On Thursday night, for the first time in my life, I got to watch a multi-ton rocket — literally a well-engineered bomb, to which some very smart people strapped a billion dollar science experiment — claw its way through the atmosphere with such force that it countered the pull of Earth's gravity and reached the region called outer space. It was amazing.
The launch took place right on schedule at 10:44 p.m. EDT on Thursday, March 12 (0244 March 13 GMT), from Cape Canaveral Air Force Station, sending NASA's Magnetospheric Multiscale mission on its way into space. When the main rocket and the two boosters strapped to either side of that rocket ignited, the flare was so bright it looked like daylight. Where I stood, 3 miles (4.8 kilometers) away, everything was illuminated as if it were high noon.
I have covered space science (though not space flight) for years, and so much of what I absorb comes in a digital format: like photographs and data sets sent back from space. But seeing a rocket launch is a reminder that at the heart of modern space-based science lies a purely analogue problem: how to generate enough brute physical force to counter the pull of gravity. [See more amazing launch photos of NASA's MMS mission]
On the afternoon before the launch I tried to take a short nap, but I found myself looking at the clock and counting down the minutes until I had to leave. Ahead of schedule, I traveled to the Kennedy Space Center press building, my temporary office for the last two and a half days of press conferences and lead-up events. The room gradually filled up with about 40 or 50 other journalists, space photographers and guests of the NASA Social program, who had come to watch the launch.
The mission was doubly exciting for me because of the science that was on board. On top of the Atlas V rocket set to launch that night was a payload fairing (a protective shell for the ride up) carrying four satellites that make up the Magnetospheric Multiscale mission (MMS). The four satellites will orbit together around the Earth in a pyramid shape and try to study a phenomenon called magnetic reconnection.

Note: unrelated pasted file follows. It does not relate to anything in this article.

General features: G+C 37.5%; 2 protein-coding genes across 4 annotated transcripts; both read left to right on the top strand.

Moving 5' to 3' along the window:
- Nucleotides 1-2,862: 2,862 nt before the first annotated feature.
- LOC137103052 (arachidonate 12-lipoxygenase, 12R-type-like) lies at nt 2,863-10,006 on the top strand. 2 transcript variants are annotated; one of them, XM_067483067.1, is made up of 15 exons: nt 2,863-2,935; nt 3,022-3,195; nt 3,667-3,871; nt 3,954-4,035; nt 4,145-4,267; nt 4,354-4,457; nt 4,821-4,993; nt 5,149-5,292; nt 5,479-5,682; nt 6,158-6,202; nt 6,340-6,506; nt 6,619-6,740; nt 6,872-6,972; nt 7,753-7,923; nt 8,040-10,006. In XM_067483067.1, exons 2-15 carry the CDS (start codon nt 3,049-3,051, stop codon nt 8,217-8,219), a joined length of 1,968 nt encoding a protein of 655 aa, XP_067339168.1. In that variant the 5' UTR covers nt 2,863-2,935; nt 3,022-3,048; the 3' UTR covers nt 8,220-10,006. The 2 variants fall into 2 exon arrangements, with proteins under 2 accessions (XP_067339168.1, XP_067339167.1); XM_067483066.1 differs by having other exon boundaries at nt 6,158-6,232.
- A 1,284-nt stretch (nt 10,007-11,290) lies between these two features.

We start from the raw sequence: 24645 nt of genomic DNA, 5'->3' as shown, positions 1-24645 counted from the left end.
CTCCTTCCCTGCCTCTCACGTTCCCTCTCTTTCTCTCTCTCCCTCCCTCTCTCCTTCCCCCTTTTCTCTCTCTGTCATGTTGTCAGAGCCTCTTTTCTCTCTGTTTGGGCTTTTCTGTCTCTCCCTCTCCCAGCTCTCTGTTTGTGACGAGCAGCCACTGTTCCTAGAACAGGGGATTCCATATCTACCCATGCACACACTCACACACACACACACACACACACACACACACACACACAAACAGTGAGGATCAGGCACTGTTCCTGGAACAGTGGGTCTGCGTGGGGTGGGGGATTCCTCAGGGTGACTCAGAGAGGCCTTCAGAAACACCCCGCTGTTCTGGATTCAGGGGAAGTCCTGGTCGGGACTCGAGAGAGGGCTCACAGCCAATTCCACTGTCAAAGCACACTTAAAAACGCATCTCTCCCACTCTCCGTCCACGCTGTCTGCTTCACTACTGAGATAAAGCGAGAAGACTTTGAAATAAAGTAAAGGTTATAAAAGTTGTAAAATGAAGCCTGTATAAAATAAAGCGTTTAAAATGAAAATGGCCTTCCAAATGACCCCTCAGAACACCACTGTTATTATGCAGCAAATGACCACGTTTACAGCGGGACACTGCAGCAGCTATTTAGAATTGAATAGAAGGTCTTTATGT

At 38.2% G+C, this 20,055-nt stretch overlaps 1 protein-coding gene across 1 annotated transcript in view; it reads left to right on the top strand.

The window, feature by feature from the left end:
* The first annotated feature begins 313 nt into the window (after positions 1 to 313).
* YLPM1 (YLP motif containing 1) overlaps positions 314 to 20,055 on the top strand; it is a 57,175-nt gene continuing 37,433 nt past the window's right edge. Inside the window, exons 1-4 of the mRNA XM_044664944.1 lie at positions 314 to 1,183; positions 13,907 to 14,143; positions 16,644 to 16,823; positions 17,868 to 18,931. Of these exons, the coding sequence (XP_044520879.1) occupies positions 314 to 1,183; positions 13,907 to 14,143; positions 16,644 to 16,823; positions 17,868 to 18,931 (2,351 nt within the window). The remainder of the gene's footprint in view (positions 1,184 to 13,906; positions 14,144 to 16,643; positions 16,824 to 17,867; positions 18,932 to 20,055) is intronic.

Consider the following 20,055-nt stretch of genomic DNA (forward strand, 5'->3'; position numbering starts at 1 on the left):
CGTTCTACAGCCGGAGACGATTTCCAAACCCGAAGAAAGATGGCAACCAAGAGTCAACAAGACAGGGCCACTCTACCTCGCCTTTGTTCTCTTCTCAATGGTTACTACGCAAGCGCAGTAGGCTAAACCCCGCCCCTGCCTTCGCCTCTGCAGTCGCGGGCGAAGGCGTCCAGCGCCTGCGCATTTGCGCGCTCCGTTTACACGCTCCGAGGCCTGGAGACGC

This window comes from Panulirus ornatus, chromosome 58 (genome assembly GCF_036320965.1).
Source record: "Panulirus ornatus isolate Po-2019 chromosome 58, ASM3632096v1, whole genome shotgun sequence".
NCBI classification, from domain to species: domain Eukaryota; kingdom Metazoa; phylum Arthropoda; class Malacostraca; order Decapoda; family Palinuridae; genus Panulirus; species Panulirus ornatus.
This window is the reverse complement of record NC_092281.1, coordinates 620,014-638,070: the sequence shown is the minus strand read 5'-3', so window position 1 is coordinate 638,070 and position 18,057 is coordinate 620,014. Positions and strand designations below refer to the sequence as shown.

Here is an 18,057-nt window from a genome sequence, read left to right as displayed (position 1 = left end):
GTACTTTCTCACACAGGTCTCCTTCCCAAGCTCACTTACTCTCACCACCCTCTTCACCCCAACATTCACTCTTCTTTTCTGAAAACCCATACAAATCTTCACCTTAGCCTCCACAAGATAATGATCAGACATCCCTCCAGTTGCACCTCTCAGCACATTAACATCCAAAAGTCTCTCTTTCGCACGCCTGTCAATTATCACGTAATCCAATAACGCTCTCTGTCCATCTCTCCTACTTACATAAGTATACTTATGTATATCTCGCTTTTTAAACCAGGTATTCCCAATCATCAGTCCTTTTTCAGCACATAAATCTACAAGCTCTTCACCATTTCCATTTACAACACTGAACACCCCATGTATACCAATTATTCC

On Earth, magnetic reconnection occurs all the time with no disastrous consequences: It's what happens when you put two magnets together and they stick. But in many other places in the universe, including the space far above Earth's atmosphere and in the sun, there's the added ingredient of plasma, or charged gas. In that scenario, magnetic reconnection can transform magnetic energy into kinetic energy and accelerate the plasma particles to nearly the speed of light.
This process is responsible for solar flares and coronal mass ejections on the sun, and for auroras and geomagnetic storms near the Earth. It affects people here on Earth, but it is also a universal process, and scientists don't understand how it happens. MMS is designed to find out. It aims to provide an answer to a fundamental physics question, and that, to me, is poetry.
Poetry strapped to a few thousand pounds of rocket fuel. Before the launch, I talked to MMS project scientist John Durelli from NASA's Goddard Space Flight Center, and he told me he and his colleagues were using the term "euphora-terror" to describe how they felt.
Anyone who follows spaceflight knows that launches get delayed and cancelled all the time. My flight home was scheduled for the next morning, and I knew I couldn't stay an extra day if the rocket got pushed to Friday night. This was my only shot, but there was a nagging feeling in the back of my mind that there was no way I'd be that lucky.
Sometimes, though, even with an event as complicated as spaceflight, things go exactly as they should. At precisely the scheduled time, I watched the Atlas V rocket light up the sky, heading straight up and then bending eastward. The fires of the engine grew smaller until they blended in with the starry night sky, and then we saw them disappear at the end of the first stage. Back in the press center, we watched as the rocket flawlessly put the four MMS satellites into orbit.
The most exhilarating part of the light and sound show was over in less than a minute, and the rocket gone from view in under five minutes. Months and years of work and thought go into every rocket launch, not to mention what goes into the payloads the rockets carry. But if there is any physical event that can adequately represent those tremendous undertakings, it's a rocket exploding off the launch pad and inching its way to outer space. I will definitely be attending another launch.